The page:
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Oct 6, 2016

Chief Justice Drops Claim over Sarstoon S.I.

Today, Chief Justice Kenneth Benjamin struck out the constitutional challenge brought by the People’s United Party of the Sarstoon Law. The statutory instrument, which was passed by the Government, prohibited Belizeans from going into the Sarstoon River under the Public Safety Act, and was essentially a measure to stop expeditions organized by the Belize Territorial Volunteers. The effect of that SI expired months ago, at the end of May. The P.U.P. went to court because it believed that the SI was bad and unlawful. Well today, CJ Benjamin struck out the case since it had become an academic exercise. Attorney for the P.U.P., Andrew Marshalleck explains.

 

Andrew Marshalleck, Attorney for P.U.P.

“The claim has been struck; there will be no consideration of it on the merits so there will be no decision as to whether or not the circumstances—aggression by a foreign state—constitutes civil commotion so that the government can pass regulations restricting freedom of movement in terms that it did. Clearly the court didn’t consider it important enough to determine and didn’t think that it was very likely that it would reoccur so as to merit a reconsideration of the issue.”

 

Andrew Marshalleck

Reporter

“He said the court does not make academic determination. Was the P.U.P. foolhardy to have brought it in the first place, knowing the extremely tight window?”

 

Andrew Marshalleck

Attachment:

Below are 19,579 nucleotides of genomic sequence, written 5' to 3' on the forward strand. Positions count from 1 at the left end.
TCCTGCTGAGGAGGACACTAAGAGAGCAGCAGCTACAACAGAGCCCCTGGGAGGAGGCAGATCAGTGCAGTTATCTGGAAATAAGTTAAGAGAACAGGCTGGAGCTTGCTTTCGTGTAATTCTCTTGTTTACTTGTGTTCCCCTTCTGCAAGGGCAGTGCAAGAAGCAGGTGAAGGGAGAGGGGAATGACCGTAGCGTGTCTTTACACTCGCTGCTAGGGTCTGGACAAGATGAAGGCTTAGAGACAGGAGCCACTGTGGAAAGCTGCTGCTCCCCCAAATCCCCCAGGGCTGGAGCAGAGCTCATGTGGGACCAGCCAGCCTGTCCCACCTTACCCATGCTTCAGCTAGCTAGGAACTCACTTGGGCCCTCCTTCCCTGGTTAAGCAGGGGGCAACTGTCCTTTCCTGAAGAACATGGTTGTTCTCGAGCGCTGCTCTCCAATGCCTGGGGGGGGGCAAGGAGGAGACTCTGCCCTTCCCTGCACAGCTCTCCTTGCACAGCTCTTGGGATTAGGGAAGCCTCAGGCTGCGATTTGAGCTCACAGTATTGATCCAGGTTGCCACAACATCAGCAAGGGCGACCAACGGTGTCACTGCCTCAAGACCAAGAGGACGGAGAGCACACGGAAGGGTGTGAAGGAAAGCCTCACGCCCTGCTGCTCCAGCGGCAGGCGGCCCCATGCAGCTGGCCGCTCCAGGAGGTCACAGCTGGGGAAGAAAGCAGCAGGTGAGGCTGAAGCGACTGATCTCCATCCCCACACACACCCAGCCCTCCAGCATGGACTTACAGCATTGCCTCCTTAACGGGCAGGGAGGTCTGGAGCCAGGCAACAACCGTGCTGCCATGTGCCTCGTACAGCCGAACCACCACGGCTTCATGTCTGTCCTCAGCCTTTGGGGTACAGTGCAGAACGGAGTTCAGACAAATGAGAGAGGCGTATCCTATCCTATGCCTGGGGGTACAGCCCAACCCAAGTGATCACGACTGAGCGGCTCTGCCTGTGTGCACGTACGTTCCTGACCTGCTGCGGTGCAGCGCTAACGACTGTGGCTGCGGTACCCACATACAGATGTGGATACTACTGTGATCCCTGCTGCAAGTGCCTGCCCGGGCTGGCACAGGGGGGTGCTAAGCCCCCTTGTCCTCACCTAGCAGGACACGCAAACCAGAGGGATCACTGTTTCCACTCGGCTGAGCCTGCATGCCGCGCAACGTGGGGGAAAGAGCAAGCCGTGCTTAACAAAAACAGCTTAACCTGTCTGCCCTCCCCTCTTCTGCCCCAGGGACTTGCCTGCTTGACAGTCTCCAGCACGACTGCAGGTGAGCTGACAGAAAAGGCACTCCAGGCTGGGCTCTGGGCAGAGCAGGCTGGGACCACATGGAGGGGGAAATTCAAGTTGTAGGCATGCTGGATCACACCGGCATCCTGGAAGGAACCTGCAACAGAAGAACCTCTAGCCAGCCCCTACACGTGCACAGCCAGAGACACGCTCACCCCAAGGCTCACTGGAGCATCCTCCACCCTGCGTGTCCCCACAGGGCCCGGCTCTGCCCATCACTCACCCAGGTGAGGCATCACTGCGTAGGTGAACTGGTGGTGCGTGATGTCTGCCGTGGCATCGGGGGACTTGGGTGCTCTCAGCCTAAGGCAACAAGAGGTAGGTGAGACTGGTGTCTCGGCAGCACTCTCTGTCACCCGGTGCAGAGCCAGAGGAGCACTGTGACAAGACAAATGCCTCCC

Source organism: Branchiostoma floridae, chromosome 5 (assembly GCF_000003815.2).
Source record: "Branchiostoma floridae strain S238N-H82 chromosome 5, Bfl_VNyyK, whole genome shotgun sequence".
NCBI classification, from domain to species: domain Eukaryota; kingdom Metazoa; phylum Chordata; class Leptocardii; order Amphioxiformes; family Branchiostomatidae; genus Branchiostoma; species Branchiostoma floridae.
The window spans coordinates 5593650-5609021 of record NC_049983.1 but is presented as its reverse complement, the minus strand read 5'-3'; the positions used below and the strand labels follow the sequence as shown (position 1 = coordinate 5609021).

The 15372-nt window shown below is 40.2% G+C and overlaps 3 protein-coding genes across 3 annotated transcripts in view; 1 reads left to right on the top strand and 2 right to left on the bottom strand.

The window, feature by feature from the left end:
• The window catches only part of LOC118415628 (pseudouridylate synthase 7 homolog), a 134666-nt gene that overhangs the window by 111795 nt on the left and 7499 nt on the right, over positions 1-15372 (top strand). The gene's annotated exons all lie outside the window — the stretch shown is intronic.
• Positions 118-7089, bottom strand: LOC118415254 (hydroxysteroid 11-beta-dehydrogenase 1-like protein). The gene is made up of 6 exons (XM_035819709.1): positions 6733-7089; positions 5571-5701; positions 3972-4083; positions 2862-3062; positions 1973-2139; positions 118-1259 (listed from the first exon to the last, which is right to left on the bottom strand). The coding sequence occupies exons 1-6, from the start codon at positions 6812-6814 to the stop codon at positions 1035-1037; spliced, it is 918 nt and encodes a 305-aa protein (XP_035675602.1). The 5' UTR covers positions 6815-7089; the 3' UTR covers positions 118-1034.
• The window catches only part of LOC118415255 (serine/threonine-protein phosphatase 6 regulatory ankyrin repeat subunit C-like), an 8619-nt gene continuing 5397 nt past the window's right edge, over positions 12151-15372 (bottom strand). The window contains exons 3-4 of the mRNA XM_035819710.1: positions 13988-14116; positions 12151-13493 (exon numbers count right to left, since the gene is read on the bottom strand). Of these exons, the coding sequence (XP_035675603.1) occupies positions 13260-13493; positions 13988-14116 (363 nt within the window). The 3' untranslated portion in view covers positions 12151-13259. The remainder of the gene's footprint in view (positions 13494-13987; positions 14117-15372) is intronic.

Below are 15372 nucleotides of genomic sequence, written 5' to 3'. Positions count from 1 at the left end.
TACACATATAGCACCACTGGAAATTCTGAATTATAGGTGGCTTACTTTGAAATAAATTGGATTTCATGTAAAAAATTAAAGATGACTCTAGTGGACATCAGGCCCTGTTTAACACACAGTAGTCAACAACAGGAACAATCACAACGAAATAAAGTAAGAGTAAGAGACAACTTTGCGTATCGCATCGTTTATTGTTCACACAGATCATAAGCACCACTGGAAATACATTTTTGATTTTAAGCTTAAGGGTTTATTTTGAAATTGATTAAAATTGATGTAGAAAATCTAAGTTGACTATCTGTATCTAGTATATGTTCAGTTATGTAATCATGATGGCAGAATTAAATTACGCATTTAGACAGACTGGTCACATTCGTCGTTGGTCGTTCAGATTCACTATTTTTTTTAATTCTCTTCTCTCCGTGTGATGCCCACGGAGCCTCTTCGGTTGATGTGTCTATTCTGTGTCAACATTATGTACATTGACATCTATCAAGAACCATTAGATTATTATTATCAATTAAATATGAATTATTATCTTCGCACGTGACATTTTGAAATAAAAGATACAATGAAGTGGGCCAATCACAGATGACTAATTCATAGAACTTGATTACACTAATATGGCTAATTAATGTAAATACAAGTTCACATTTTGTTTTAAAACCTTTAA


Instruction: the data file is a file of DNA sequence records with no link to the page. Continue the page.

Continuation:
“No, what it is, is there is no absolutely rule that the court does not entertain academic matters; there is a discretion to entertain it and what we said is that this matter was of sufficient importance for the court to proceed notwithstanding that it was academic. There is a difference. So there is no absolute rule that once it was academic and it is academic because the regulation itself has been revoked; there is no continuing breach of any constitutional right. But there was still the issue of whether or not while the statutory instrument was enforced—whether it breached constitutional rights to freedom of movement. The difficulty is that you are talking about twenty-odd days and no real harm being caused to anybody so that in a sense, in a very real way, it was academic. But we thought and we thought from the beginning that the issue was one of sufficient importance that warranted a decision from the court. Clearly the court didn’t think that it ought to use judicial time to do this; that it had a sufficient level of importance. And I do not know that the court was not justified in so finding.”

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